Journalist, Emmy-nominated filmmaker and Tony-nominated producer Jose Antonio Vargas visited Miami University on Monday, March 6, to talk about his life as an undocumented immigrant and how to define “American” one narrative at a time.
45 million immigrants live in the U.S., with half a million in Ohio, Vargas said. Immigrants from India, China, the Philippines, Mexico and Canada make up 5% of the state’s population, with 90,000 undocumented immigrants.
Once Vargas got to America he was given a green card.
“I was really confused by this because it said ‘resident alien’ and I thought it was a video game,” Vargas said.
More so than the green card, he was confused about race. He didn’t realize he was Asian until he got to America.
He found out he was an undocumented immigrant from his grandfather. Vargas said the people at the DMV told him his green card was fake.
“You’re not supposed to be here,” his grandfather said. “What are you doing showing that to people?”
In high school, Vargas was confused about his status and had no way to connect with others like him. However, his salvation came in three forms: his high school principal and superintendent, his teacher Mrs. Dewar and Toni Morrison.
Vargas’ high school principal and superintendent were the first people he told about being an undocumented immigrant. They helped him find a scholarship to go to college that didn’t require legal immigration papers. His mentors when he was 16 asked why he didn’t apply to colleges because he was so engaged in school.
“I didn’t want to be home because then I would have to deal with being illegal at home,” Vargas said.
Mrs. Dewar was the person he asked all of his “annoying questions” to, and she recommended that he become a journalist. Vargas said he had no idea what that even was at the time.
“If my name can’t be on a green card that’s legal, it can at least be on a piece of paper,” Vargas said.
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His third salvation was the author Toni Morrison. Her book, “The Bluest Eye,” changed his life because it got him thinking about the questions she was asking.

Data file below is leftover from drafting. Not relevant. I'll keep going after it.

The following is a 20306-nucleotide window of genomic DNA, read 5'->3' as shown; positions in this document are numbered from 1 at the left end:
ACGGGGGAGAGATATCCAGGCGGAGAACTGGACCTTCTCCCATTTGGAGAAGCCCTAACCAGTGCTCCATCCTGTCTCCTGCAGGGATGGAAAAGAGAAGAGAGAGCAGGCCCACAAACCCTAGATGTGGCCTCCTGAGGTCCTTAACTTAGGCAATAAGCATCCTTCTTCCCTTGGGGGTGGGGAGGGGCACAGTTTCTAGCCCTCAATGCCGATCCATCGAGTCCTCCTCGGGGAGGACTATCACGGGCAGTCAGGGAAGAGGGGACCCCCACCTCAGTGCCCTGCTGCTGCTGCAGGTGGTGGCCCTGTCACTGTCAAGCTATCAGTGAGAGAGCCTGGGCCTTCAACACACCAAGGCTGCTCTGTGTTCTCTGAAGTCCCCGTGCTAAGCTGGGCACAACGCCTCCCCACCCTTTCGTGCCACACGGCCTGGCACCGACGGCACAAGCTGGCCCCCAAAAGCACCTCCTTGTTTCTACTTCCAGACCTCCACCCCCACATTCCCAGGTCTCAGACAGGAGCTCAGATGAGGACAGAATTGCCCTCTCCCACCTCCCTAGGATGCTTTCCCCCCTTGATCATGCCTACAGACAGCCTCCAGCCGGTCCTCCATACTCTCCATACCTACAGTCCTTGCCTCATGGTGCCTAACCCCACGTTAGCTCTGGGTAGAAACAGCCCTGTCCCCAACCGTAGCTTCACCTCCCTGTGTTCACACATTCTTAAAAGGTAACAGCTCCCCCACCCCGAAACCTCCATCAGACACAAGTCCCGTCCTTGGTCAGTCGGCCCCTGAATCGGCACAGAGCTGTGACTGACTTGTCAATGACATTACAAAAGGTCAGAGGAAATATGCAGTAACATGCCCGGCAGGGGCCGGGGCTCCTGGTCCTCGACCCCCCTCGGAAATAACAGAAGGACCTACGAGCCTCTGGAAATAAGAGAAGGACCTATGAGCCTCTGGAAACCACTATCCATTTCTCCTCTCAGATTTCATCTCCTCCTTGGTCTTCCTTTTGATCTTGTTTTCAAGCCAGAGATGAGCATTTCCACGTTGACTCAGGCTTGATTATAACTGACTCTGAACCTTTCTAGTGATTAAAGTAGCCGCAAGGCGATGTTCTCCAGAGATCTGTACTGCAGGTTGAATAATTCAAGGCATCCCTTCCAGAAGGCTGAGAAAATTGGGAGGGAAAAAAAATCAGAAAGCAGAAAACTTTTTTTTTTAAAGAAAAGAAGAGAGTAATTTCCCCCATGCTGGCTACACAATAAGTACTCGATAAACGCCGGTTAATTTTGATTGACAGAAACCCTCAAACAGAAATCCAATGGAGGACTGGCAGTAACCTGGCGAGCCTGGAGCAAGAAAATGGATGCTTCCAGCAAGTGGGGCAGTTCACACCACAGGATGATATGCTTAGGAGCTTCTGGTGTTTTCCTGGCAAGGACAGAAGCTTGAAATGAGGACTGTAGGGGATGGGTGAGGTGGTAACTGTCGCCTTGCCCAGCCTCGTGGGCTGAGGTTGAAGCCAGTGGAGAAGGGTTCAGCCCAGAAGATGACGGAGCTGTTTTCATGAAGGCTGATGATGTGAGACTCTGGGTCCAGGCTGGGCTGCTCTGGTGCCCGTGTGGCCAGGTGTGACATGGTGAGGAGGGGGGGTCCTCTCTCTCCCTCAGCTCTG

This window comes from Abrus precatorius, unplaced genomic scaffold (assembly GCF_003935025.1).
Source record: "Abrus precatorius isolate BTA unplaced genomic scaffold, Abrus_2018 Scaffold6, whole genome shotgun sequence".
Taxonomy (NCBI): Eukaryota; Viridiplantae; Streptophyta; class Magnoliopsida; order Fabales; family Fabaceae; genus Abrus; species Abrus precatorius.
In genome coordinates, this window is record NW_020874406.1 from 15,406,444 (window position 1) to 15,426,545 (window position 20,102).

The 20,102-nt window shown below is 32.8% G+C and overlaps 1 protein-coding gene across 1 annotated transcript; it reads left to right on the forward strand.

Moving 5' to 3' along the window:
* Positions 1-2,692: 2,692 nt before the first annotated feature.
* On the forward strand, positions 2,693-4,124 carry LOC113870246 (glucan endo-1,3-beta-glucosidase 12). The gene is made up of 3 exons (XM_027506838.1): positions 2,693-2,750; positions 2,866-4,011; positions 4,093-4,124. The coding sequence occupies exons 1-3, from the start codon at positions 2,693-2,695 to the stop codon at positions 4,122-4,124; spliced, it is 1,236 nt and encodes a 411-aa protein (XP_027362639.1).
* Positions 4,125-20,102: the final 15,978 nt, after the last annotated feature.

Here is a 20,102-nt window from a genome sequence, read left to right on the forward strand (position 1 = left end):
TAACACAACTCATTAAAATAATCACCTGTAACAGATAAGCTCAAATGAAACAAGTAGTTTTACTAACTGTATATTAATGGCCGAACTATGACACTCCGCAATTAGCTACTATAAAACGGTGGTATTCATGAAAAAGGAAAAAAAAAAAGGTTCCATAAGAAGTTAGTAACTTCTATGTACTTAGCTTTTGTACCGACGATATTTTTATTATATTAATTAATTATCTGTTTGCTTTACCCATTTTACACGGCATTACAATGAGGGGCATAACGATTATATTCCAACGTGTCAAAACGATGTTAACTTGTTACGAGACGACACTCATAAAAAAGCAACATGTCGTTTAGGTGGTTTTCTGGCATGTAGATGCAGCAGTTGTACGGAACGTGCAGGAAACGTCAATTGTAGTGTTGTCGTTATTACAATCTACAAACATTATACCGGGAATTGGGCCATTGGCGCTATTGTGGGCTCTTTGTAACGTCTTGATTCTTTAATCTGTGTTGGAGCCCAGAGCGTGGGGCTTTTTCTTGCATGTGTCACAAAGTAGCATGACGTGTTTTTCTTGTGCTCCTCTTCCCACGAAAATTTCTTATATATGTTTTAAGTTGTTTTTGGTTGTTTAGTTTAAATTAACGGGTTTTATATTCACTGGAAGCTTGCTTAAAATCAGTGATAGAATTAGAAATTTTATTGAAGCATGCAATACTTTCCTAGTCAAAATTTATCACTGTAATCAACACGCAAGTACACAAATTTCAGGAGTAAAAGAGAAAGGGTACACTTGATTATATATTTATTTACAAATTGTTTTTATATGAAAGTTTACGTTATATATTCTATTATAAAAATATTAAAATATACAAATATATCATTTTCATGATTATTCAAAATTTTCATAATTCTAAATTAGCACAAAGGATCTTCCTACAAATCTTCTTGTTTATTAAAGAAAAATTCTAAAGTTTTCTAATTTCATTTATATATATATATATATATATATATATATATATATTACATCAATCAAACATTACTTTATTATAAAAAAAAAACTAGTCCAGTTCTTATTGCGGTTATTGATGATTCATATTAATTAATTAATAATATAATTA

Vargas said that after reading an interview from Morrison about authority and her protagonist’s surrender to it, he decided he could not become a victim. At some point he convinced himself that an illegal alien and a victim were one and the same. Fourteen years after discovering he was here illegally, he came out as an undocumented immigrant.
Yet, nothing happened.
He even contacted the editor at Time Magazine and asked to write a story about why he hadn’t been deported. When he called the New York City Immigration and Customs Enforcement (ICE) office, they offered no comment.
Vargas then wrote about 33 other undocumented immigrants from all over the world who came to America and their historic photo was the cover of Time Magazine.
“Mine is just one story. We need more stories to change the anti-immigrant narrative,” Vargas said.
Despite writing about immigration issues for years, Vargas has been unable to get legal status. When politicians from both sides ask him about it, he responds with a question of his own. If a very privileged person like Vargas can’t get his papers, then how is someone without his resources going to?
He then continued to talk about immigrants portrayed on television and how they are commonly shown as criminals and underrepresented in general.
He took the information he’s gathered on this topic and went to the CNN producers and asked if they wanted to make a documentary.
They succeeded; it's called “Documented.”
He has also written the books, “Dear America: Notes of an Undocumented Citizen” and “White Is Not a Country.” The latter will be published next year.
Drew Barringer, a junior Sports Leadership and Management major, said he feels bad that the amount of immigrants in America from Asia surprised him but it's kind of just the world we live in right now.
“[This is] a really timely issue that I want to know more about, like immigration in America, because I've never had to go through anything like that,” Barringer said.
Josh Myers, a sophomore marketing major, said something that will stick with him was when Vargas said, “This country is addicted to cheap labor.”
“[It’s] such a flooring and very real sense to kind of describe some of the inhuman activities that are happening in America,” Myers said.
When asked how she thinks Vargas did in his speech, Ava Fuschino, a junior media and communications major, said she thought he did a very good job at bringing light to topics that she never would have thought about or considered.
“I think he talked about things in a mature manner,” Fuschino said. “He was very interesting and engaging at the same time.”